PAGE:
Friday, April 06, 2012

Read Along: Ch2—Are Science and Christianity at Odds?

Today we continue with Chapter Two in the Read Along with Apologetics 315 project. This is a chapter-by-chapter study through the book Is God Just a Human Invention? And Seventeen Other Questions Raised by the New Atheists by Sean McDowell and Jonathan Morrow. (Hear an interview about the book here.) Below you will find an audio intro for Chapter Two, a brief summary of the chapter, a PDF workbook with questions for the chapter, and some notable quotes. You're also encouraged to share your comments and feedback for each chapter in the comment section below. Feel free to interact!

[Audio Intro] - Jonathan Morrow introduces this chapter.
[Chapter 02 Study Questions] (with kindle locations) - PDF study guide.
[Podcast Feed RSS | Podcast in iTunes] - Click to subscribe to the audio.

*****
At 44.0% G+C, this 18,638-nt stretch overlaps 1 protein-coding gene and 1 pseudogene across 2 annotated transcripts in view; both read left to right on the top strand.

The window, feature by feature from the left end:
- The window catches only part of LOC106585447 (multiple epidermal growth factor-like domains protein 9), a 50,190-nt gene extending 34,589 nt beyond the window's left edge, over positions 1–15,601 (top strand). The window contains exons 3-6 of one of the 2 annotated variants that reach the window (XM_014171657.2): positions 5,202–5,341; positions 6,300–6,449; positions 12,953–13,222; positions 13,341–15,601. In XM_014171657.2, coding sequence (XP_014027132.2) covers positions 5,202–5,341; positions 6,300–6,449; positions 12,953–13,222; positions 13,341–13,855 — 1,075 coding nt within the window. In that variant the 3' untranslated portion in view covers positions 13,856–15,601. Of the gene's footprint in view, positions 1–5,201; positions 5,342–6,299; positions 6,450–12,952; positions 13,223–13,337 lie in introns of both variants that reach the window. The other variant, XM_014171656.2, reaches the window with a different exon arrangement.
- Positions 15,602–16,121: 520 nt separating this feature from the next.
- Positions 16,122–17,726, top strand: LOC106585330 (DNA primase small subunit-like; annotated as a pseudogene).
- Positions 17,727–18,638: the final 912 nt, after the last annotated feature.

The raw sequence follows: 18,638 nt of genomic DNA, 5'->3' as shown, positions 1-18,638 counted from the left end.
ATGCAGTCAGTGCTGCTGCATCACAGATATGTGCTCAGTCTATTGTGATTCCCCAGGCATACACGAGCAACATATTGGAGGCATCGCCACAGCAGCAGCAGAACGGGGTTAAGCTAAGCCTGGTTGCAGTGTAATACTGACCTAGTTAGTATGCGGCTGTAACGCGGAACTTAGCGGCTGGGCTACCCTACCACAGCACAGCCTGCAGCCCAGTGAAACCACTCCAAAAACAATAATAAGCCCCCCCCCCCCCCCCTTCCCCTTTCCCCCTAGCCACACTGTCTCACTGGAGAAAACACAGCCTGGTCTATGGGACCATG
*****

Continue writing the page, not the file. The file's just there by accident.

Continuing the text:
Chapter Two: Are Science and Christianity at Odds?
(pages 32-43)

Chapter two addresses the claim that Christianity is opposed to or in conflict with science. In answer to this, the authors point out the positive influence of Christianity on science, along with a number of pioneers of modern science who were theists. They describe the supposed persecution of Galileo and correct some of the modern myths that seem to be propagated about the Galileo episode. Furthermore, McDowell and Morrow point out that Christianity actually provides the proper philosophical foundation and motivation for doing science, whereas naturalism is fundamentally at odds with the scientific endeavor.